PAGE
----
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Can someone tell me how to prove : The edge chromatic number of a graph must be at least ∆,where ∆ is the largest vertex degree of the graph???

Thank you for any advice😊

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Suppose (on the contrary) that the edge chromatic number is less than the largest vertex degree, say $d_{max}$. There exists some vertex, say $v$ with degree $d_{max}$ in the graph. Consider all edges of $v$ of $v$. If we colour all $d_{max}$ edges that have $v$ as an end, then we are bound to use at least $d_{max}$ colours, since if we use less than $d_{max}$ colours, at least 2 edges will have the same colour (by Pigeonhole principle). Hence edge chromatic number ( fewest number of colors necessary to color each edge of such that no two edges incident on the same vertex have the same color) is at least $d_{max}$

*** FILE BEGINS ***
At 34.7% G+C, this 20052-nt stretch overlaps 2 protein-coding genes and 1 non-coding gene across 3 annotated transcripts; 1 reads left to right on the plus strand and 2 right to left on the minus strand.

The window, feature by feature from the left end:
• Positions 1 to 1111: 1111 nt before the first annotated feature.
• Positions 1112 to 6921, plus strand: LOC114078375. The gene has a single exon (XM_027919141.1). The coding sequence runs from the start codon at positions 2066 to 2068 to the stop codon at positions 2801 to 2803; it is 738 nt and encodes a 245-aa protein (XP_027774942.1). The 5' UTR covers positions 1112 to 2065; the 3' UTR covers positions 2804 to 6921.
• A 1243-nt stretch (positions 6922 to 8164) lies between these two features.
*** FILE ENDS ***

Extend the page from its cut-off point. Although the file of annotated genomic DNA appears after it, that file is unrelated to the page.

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  • $\begingroup$ This is a good answer, but as a matter of style, the proof by contradiction is unnecessary. (You still have a valid proof if you omit the first sentence.) $\endgroup$ – Misha Lavrov Nov 21 '18 at 17:26
  • $\begingroup$ @MishaLavrov thanks for the suggestion, I too think now that the first line is avoidable. Btw, what's so interesting about $e^{\sqrt{\log x}}$? $\endgroup$ – ab123 Nov 21 '18 at 22:04
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    $\begingroup$ It's just a weird intermediate function that grows slower than any polynomial that's always surprising when it occurs in asymptotic bounds. (Notably, Behrend's construction for 3AP-free sets.) $\endgroup$ – Misha Lavrov Nov 21 '18 at 22:15

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